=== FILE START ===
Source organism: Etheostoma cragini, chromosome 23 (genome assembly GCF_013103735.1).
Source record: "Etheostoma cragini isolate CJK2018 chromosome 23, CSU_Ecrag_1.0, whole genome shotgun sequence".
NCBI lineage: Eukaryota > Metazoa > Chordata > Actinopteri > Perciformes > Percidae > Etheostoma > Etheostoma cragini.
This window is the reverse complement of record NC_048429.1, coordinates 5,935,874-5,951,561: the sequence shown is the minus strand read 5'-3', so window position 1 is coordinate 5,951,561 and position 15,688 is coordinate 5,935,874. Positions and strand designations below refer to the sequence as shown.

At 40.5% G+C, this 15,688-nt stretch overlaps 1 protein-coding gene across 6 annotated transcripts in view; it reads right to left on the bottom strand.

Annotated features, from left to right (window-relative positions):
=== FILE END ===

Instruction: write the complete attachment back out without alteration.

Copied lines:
Source organism: Etheostoma cragini, chromosome 23 (genome assembly GCF_013103735.1).
Source record: "Etheostoma cragini isolate CJK2018 chromosome 23, CSU_Ecrag_1.0, whole genome shotgun sequence".
NCBI lineage: Eukaryota > Metazoa > Chordata > Actinopteri > Perciformes > Percidae > Etheostoma > Etheostoma cragini.
This window is the reverse complement of record NC_048429.1, coordinates 5,935,874-5,951,561: the sequence shown is the minus strand read 5'-3', so window position 1 is coordinate 5,951,561 and position 15,688 is coordinate 5,935,874. Positions and strand designations below refer to the sequence as shown.

At 40.5% G+C, this 15,688-nt stretch overlaps 1 protein-coding gene across 6 annotated transcripts in view; it reads right to left on the bottom strand.

Annotated features, from left to right (window-relative positions):